When I heard that Melissa of Fehr Trade was putting out digital patterns for running gear, I couldn’t have been more excited! One of my favorite sewing bloggers, Melissa is also an inspiration to me in the running realm. Through her generous blogging and twitter feed, I’ve been able to watch as she’s gotten faster and changed her running style, and generally accomplished great things. So when I had the chance to up my fangirl-dom to support her new venture into patternmaking, I jumped at it.
After a Run
Of course, this was also an opportunity to finally get some exciting spandex, supplex and powermesh (I am currently working on my first draft of the XYT top as well), and I was excited when the supplies arrived. I ordered functional but not as exciting fabrics for the first version of each, and more fun fabrics for the second. And I’m certain there will be far more than two versions—I see no reason to buy running pants at a minimum of $60 a pair when I can make more exciting ones for about $20!
When all my supplies were in and washed, I set to assembling and tracing the patterns. I was heartened that my measurements put me in the M slot, as I’m still not over cutting out a 16 in a pattern when my ready-to-wear size is 8 or 10. It’s silly, but it bugs me.
I found the patterns easy to assemble and tracing posed no problem except that I experienced some kind of brain blockage that led me to forget at least 40% of the notches. I later had to go back and trace these onto the pattern pieces, then clip the already-cut fabric.
Piecing the leg fronts and backs was easy. The notches, as soon as I got them on all the pieces as appropriate, were PERFECT. As in standing there pinning and thinking “this doesn’t look like it’s lining up right” and then sewing the seam and seeing that it’s lining up perfectly! Melissa has really thought of all the little details and what happens with a 14” seam allowance in a way that I’m not sure my brain could do.
As I began to assemble the leggings, the issues with my serger started up. I had a lot of trouble with tension, and in the end the needle tension never got to where I wanted it. After struggling with my 8 year old Huskylock 936 for two hours on Saturday, I finally threw up my hands and decided I’d have to take it for servicing the next day. Reading and research ensued, and I wasn’t all that shocked when I seriously depleted my “fun” savings account the next day and came home with a Babylock Evolution.
That’s been a dream to work with! I can switch from coverstitch to overlock several times in an hour (though in longer practice I’m sure I’ll try to group like stitching as I used to with the Huskylock), and every stitch has been perfect. I hope I find over time that this change has been worth it, but I strongly suspect I will. As I branch out into making even my own undies (prototypes coming soon!), the percentage of my own wardrobe that I am sewing is getting close to 80. Without serger struggles to deal with, I will even be able to stop succumbing to the lure of cheap t-shirts from Target.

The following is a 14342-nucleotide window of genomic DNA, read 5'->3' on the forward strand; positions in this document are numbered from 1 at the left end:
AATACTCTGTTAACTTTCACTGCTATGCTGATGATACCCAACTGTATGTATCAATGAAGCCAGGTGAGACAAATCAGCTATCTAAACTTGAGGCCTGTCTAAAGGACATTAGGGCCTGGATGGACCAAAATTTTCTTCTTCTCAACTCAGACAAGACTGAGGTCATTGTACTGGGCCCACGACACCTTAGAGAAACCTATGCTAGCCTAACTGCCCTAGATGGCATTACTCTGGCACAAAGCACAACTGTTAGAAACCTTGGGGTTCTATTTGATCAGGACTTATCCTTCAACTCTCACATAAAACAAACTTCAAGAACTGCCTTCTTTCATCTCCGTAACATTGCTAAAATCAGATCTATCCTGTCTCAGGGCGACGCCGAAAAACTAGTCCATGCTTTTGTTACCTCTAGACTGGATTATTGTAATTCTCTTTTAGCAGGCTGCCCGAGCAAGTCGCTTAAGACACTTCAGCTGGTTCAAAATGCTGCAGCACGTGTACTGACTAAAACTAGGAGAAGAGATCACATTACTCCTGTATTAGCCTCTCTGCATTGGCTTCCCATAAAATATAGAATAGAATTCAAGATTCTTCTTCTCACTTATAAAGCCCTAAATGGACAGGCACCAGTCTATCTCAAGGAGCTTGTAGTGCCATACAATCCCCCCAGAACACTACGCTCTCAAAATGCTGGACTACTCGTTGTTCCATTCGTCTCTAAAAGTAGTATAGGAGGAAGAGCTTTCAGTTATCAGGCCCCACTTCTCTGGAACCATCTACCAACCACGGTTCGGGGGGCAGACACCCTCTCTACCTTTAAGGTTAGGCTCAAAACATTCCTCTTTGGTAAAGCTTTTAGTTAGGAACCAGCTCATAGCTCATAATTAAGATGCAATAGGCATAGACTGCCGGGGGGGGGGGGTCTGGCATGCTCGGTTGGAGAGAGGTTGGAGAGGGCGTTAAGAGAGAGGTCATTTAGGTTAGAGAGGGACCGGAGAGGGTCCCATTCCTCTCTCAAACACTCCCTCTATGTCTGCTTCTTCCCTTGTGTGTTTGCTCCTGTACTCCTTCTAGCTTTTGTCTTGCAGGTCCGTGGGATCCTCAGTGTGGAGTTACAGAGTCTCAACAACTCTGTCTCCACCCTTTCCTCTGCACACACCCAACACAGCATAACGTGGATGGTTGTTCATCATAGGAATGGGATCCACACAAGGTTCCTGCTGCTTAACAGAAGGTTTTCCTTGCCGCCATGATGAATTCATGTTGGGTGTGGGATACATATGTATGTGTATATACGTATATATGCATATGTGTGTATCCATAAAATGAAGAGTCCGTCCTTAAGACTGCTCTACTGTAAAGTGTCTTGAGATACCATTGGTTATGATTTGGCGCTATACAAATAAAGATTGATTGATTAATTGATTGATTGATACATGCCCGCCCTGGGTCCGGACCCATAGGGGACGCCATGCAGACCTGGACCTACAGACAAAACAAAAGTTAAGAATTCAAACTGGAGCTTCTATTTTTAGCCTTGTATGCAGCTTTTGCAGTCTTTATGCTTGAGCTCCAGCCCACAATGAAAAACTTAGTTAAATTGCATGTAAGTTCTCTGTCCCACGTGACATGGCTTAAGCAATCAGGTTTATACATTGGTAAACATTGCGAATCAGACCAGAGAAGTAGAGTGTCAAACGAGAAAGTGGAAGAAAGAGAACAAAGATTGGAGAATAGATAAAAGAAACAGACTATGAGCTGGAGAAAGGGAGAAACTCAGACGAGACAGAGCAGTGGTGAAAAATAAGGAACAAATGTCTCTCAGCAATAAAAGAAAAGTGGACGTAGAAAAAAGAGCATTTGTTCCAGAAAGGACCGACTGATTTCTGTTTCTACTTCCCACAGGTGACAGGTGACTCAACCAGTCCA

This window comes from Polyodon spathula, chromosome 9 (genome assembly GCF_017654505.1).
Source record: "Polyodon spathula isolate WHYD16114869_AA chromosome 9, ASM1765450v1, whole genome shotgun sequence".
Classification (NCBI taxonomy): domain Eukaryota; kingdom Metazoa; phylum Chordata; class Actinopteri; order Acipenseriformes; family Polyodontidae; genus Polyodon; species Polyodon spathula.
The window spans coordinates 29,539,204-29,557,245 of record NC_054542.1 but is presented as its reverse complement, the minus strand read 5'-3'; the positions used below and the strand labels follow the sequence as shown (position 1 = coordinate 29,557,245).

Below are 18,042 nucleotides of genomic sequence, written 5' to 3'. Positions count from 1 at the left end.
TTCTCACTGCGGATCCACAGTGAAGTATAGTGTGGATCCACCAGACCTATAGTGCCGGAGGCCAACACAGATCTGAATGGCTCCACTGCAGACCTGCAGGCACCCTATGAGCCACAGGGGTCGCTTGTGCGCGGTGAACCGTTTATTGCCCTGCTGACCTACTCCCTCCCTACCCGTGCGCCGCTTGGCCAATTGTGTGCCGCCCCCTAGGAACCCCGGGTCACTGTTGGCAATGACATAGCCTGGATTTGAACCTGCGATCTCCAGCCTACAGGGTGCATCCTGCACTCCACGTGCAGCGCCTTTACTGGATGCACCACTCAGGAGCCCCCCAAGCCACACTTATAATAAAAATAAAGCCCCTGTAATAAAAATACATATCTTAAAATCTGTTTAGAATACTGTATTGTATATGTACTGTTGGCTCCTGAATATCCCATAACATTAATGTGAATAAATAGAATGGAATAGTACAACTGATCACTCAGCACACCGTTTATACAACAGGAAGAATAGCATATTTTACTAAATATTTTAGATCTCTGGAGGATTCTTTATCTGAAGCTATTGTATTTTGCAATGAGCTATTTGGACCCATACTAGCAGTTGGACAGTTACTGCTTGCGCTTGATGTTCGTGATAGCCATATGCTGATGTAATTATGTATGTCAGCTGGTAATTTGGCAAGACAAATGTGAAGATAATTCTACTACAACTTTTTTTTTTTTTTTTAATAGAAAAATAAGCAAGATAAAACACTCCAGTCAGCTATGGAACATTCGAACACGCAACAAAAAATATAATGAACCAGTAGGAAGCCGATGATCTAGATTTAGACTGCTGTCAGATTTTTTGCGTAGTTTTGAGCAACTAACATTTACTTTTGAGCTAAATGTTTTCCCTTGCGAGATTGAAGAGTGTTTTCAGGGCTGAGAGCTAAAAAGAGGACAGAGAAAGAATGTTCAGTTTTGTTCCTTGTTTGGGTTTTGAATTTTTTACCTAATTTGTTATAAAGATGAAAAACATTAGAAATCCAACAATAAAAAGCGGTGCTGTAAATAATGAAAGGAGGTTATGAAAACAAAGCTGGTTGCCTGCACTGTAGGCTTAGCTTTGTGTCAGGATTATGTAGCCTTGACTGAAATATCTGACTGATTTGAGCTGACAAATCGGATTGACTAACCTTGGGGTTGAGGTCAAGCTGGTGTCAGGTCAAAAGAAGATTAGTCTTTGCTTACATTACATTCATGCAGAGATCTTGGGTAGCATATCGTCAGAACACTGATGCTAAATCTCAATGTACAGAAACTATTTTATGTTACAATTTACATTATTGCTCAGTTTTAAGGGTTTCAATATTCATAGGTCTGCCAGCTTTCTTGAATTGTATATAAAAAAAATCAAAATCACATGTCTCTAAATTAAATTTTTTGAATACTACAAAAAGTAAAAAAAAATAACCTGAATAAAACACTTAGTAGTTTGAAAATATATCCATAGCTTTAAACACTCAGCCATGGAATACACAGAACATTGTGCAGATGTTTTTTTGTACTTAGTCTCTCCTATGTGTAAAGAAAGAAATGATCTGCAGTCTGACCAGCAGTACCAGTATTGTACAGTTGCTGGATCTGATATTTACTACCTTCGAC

Anyhow, back to the leggings! Once I got the pants together, and before inserting the elastic at the waist, I tried them on. I was amazed! There were several issues, many of which could be chalked up to things other than the pattern:
- One never knows what will happen with a particular fabric’s stretch.
- Apparently though my middle is Size M, my legs are not. No wonder I like to wear skirts and show them off!
- I think, looking at Melissa’s pictures, that I like my leggings tighter than she does.
The only thing that seemed like a possible pattern . . . um, choice? is the length—I removed a good 5 inches and these still bunch at my ankles a bit (I wanted to be conservative). At least for the US I am average-height at 5’ 5.5.” I do, however, like a pretty short inseam at 29” or 30”.
But the issues were easy to remedy! I put the leggings on inside out and pinned up one leg to fit as I wanted. I measured all the pins’ locations and noted them on the pattern instructions, right on the technical drawings. Then I serged off the extra fabric on both inseam and side seam. I experimented with pinning out fabric on the inseam only (so as to preserve the perfection of my hip “swoops”) but the fit felt odd when I did that.
I then used the altered leg and the measurements to pin the other leg, and serged that one too.
Waistband elastic insertion was easy, though I did get two little tucks in the fabric from not stretching enough. I opted to leave that as-is, since I don’t anticipate running without a top that covers the waistband. Coverhemming the bottoms was likewise problem free. And then I had a pair of the loudest pants I’ve had since the early 90’s (remember Hammer time?). :-)
I wore these to yoga at the office yesterday, which was extra expose-y because our teacher called in sick and I led the class. Before starting I did a quick check and ensured that there was no show-through. All clear! Or opaque, as the case may be.
And today I took them out for a nice 30 minute run! They performed excellently. A little toasty for me in our climate (which is admittedly currently unseasonably warm—sorry everyone else!), but true to Melissa’s word there was no scooching down of the waistband at all! Even though I think I actually cut the elastic a little too loose—what a relief.
So, that’s the story! I can’t WAIT to show you the next pair. I may cut an S or XS with an M hips/bum, depending on how that lines up with my adjusted pair. For as you can see here, truly
But the fit is great, eh?
I hope this post wasn’t too wordy. I’ve had major blog blockage because of not having great pics of the project that came before this, and now I find I’m long-winded. But for the sake of trying to get into some kind of rhythm with this thing, I’m just going to post. Let me know in the comments if you think this level of detail is ridiculous. Thanks!